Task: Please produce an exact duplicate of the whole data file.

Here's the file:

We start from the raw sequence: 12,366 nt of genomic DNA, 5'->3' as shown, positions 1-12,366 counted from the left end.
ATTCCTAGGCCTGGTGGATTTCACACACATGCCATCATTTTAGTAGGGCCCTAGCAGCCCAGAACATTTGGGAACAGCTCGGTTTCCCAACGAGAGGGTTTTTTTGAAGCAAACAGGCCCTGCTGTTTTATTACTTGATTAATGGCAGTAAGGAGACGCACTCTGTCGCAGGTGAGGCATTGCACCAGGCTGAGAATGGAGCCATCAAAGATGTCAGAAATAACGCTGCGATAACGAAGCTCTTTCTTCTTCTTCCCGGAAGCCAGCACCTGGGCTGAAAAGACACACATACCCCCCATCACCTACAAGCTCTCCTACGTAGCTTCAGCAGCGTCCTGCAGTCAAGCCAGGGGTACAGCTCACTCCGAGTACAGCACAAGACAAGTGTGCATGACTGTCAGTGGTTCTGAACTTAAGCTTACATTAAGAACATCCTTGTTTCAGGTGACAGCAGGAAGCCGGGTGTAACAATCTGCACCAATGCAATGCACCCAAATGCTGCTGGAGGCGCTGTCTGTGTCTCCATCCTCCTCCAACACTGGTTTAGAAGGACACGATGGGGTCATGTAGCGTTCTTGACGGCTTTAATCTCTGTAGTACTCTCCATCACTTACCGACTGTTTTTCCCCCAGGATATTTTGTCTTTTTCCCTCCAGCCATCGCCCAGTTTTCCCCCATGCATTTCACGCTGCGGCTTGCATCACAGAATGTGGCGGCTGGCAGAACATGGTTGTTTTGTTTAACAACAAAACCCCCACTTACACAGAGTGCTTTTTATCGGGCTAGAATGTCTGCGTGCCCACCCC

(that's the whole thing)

We start from the raw sequence: 12,366 nt of genomic DNA, 5'->3' as shown, positions 1-12,366 counted from the left end.
ATTCCTAGGCCTGGTGGATTTCACACACATGCCATCATTTTAGTAGGGCCCTAGCAGCCCAGAACATTTGGGAACAGCTCGGTTTCCCAACGAGAGGGTTTTTTTGAAGCAAACAGGCCCTGCTGTTTTATTACTTGATTAATGGCAGTAAGGAGACGCACTCTGTCGCAGGTGAGGCATTGCACCAGGCTGAGAATGGAGCCATCAAAGATGTCAGAAATAACGCTGCGATAACGAAGCTCTTTCTTCTTCTTCCCGGAAGCCAGCACCTGGGCTGAAAAGACACACATACCCCCCATCACCTACAAGCTCTCCTACGTAGCTTCAGCAGCGTCCTGCAGTCAAGCCAGGGGTACAGCTCACTCCGAGTACAGCACAAGACAAGTGTGCATGACTGTCAGTGGTTCTGAACTTAAGCTTACATTAAGAACATCCTTGTTTCAGGTGACAGCAGGAAGCCGGGTGTAACAATCTGCACCAATGCAATGCACCCAAATGCTGCTGGAGGCGCTGTCTGTGTCTCCATCCTCCTCCAACACTGGTTTAGAAGGACACGATGGGGTCATGTAGCGTTCTTGACGGCTTTAATCTCTGTAGTACTCTCCATCACTTACCGACTGTTTTTCCCCCAGGATATTTTGTCTTTTTCCCTCCAGCCATCGCCCAGTTTTCCCCCATGCATTTCACGCTGCGGCTTGCATCACAGAATGTGGCGGCTGGCAGAACATGGTTGTTTTGTTTAACAACAAAACCCCCACTTACACAGAGTGCTTTTTATCGGGCTAGAATGTCTGCGTGCCCACCCC